Better to be shot in a room full of people than in a dirty alley

The hand on my knee was firm. Then, it was crushing. Then, it started to slide the kneecap right off. Despite the pain, I didn’t cry out; in a bizarre comedic moment I wondered if the thing shoved against my ribs was called a ‘silencer’ for more than one reason.

Another survival tip for you, kiddies: no matter how funny you find yourself, don’t smile when the bad guys are interrogating you under physical duress. They don’t like it, and things go downhill fast.

Mr. Big (as in the leader) gestured vaguely toward the bathroom hallway Siobhan had gone down (where was she??) and Mr. ReallyBig the thug dragged me from the booth and shoved me ahead of him down the hallway toward a greasy door at the end.

I had a little more experience with being meekly led to the slaughter, and I wasn’t walking to my own funeral this time. Better to be shot in a room full of people than in a dirty alley (or maybe the alleys in Galway aren’t dirty; I didn’t remember) or down by the ocean where they’d never find you.

I say I had experience with the concept. I had none with the execution of it. I jerked away from Mr. ReallyBig and ran for the door. Which was locked. I think. I don’t know; it wouldn’t open.

The pain in the back of my head was amazing. At first I thought he’d shot me; then I realized he’d just slugged me with the gun. Not enough to knock me out; contrary to what you see in the movies, that takes more than a light tap. But enough to make me reconsider my flight and, instead, bend over with my head between my hands. I’m no tough guy, I’m an academic, remember?

This is an excerpt from Through the Fog. To read the whole story, get your copy at Amazon or just sign up for my newsletter and get it free.

The wrong side of the door, with the wrong people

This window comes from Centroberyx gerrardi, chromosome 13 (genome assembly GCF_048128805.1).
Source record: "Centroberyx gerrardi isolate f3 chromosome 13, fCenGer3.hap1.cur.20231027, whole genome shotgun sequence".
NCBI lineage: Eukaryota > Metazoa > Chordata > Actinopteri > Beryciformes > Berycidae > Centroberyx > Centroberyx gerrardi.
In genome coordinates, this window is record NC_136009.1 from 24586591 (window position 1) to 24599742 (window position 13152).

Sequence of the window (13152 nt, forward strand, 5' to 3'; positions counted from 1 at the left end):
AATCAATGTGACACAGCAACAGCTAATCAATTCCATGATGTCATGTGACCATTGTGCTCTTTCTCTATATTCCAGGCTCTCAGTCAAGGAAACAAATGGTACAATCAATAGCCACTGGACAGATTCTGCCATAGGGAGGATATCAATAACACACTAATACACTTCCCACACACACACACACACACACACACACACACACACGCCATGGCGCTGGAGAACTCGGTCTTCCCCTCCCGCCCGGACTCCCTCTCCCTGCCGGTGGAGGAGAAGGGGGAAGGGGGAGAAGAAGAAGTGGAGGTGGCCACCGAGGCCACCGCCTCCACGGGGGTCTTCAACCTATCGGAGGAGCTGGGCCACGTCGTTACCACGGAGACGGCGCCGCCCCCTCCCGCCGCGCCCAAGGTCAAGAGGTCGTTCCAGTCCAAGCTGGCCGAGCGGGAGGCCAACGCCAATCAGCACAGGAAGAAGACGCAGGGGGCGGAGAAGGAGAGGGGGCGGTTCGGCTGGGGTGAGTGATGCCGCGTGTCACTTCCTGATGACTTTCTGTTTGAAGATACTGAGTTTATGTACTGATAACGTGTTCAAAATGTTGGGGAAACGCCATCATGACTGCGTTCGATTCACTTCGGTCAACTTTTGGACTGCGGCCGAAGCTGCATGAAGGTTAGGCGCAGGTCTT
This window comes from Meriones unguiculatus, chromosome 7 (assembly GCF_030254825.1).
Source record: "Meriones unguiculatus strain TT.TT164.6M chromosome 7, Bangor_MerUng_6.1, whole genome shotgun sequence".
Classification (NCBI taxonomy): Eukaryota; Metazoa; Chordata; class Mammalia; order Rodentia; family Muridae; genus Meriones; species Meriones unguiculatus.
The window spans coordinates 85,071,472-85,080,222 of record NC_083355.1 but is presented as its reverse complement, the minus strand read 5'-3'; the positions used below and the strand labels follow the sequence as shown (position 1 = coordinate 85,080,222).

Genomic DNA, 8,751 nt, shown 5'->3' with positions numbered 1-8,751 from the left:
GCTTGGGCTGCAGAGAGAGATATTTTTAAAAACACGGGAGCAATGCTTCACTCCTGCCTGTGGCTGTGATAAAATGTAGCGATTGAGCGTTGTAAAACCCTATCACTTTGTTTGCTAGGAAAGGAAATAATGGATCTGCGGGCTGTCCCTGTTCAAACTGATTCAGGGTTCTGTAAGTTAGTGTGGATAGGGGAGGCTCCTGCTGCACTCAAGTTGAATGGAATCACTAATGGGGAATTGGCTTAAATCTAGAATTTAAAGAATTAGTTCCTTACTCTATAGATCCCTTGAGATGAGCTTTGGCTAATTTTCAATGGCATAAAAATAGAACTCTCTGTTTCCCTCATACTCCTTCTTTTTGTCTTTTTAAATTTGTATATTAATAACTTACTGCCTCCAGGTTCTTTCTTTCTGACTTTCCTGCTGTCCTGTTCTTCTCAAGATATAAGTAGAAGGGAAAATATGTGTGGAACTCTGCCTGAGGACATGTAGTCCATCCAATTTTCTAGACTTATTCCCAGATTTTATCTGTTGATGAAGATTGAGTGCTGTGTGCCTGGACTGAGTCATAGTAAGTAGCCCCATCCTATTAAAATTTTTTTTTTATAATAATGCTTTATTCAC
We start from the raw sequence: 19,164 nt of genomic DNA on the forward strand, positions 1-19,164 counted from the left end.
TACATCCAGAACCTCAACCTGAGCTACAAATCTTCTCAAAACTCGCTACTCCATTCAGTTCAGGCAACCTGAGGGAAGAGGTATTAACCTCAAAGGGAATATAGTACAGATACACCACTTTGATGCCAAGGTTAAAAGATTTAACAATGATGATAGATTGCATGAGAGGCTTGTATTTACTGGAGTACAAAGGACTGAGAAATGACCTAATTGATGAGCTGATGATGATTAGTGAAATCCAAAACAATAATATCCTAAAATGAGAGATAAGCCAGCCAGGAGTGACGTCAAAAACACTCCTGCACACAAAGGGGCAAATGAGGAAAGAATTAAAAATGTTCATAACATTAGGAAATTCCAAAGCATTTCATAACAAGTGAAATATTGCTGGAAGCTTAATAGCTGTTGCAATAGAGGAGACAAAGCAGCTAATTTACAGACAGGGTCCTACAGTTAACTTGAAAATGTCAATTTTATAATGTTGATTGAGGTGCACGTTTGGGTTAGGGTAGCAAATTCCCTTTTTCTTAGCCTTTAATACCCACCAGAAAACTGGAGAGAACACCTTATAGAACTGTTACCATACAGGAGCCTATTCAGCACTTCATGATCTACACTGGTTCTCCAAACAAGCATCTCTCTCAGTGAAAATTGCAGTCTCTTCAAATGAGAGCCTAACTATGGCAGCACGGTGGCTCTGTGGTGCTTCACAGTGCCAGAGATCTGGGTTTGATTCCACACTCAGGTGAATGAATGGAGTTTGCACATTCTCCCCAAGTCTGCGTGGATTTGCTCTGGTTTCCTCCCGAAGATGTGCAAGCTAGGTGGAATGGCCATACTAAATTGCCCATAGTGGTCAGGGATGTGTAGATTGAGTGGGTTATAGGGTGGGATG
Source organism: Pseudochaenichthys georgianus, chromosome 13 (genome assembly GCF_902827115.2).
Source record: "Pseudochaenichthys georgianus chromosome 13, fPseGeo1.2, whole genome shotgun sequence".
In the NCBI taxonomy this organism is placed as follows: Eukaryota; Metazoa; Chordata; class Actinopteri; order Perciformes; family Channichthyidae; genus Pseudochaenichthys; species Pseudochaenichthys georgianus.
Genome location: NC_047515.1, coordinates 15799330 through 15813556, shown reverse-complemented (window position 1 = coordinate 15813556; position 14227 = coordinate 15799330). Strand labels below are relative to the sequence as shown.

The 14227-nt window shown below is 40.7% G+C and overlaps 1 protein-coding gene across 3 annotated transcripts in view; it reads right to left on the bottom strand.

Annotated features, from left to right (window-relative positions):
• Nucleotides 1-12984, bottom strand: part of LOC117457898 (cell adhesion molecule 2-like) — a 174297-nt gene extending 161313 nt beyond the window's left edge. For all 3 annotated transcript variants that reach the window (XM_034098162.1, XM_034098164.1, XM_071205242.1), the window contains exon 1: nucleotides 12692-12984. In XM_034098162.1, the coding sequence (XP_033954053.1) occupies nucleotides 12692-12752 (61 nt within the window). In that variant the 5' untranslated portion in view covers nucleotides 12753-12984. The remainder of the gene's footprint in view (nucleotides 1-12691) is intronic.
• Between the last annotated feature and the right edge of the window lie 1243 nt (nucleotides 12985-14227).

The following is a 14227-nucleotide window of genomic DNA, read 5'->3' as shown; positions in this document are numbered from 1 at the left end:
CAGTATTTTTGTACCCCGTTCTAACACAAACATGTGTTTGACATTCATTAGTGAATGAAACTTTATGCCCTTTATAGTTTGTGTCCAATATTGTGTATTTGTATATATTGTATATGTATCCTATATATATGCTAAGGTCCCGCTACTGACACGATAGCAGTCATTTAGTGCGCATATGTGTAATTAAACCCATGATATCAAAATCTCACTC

old-wooden-doorThe door to the large storage room was unlocked, which seemed odd, but perhaps it was intentional. Perhaps Dubin’s plan involved accidental stumblings.

Knob turned, I listened for any sounds.

In the absolute still of the church Niall’s breathing behind me was louder than anything behind the door.

I pushed it open and stepped into the dark.

Accidental stumblings indeed.

As the lights blinded me, I don’t know who was more startled when we collided, me, or Conor Dubin.

I whipped around as the church door slammed. My glimpse of the spot where Niall had been standing was now a glimpse of a heavy wooden door.

Then, it was the inside of the storeroom door, and I was on the wrong side of it with some people I desperately wanted not to see.

This is an excerpt from Into the Fog. To read the whole story, get your copy at Amazon.

Thanks for the fish, Mr. American Tourist

I had the urge to leave. So far Siobhan had done nothing but avoid my questions, drag me cross country, and rebuff my advances. What kind of relationship was that?

guinness-is-good-for-youI stood up. Checked my pockets. Yup, still had 45 Euro. Thanks for the fish, Mr. American Tourist, but I’m moving on. Time to be proactive.

I was so close. So close to finally being smart. Or, close to smart finally doing me some good.

I hadn’t even seen them come in; I was getting comfortable in my environs and not paying attention, or maybe I was so focused on deciding whether Siobhan was dangerous or not that I didn’t have the mental energy to watch for other enemies, if they were enemies.

“Dr. Martin, please, don’t go yet. We should talk.”

The speaker couldn’t have kept me there if he’d wanted to; he was the second smallest man I’d met in Ireland, after the ex-Mr. O’Quinn. His compatriot was another matter. A giant, in acres of Armani, he had me sitting back down and slid against the far edge of the booth as if I hadn’t existed.

The big hard lump in his pocket had smacked my elbow hard enough to hurt. A big metal lump, not even in a holster. Sloppy, but probably effective.

I decided not to go yet. I didn’t decide whether we should talk.

This is an excerpt from Through the Fog. To read the whole story, get your copy at Amazon or just sign up for my newsletter and get it free.

Phil Brennan, Web Martin, and Jesse Donovan Walk Into A Bar

Joel D CanfieldYou’d think I’d know what to expect considering who I was meeting in the cheap dive downtown.

One at a time, sure.

I’d never sat down with the three of them, not all at once.

It’s enough to drive you to drink.

Or for those with other proclivities, to write.

Or maybe both.


There’s no fair law that says I have to let friends die

gardai-barracks-sign“Siobhan, we can control this. We can make sure it doesn’t get out. We’ll make it right.”

She kept her eyes on Fearghal as she answered me. “You can’t make it right, Web. You’re breaking the law to give him that map, conspiring with a criminal like him. I know, I know, it’s not how you mean it. But I’m home again, and I have obligations that go beyond what’s personal.”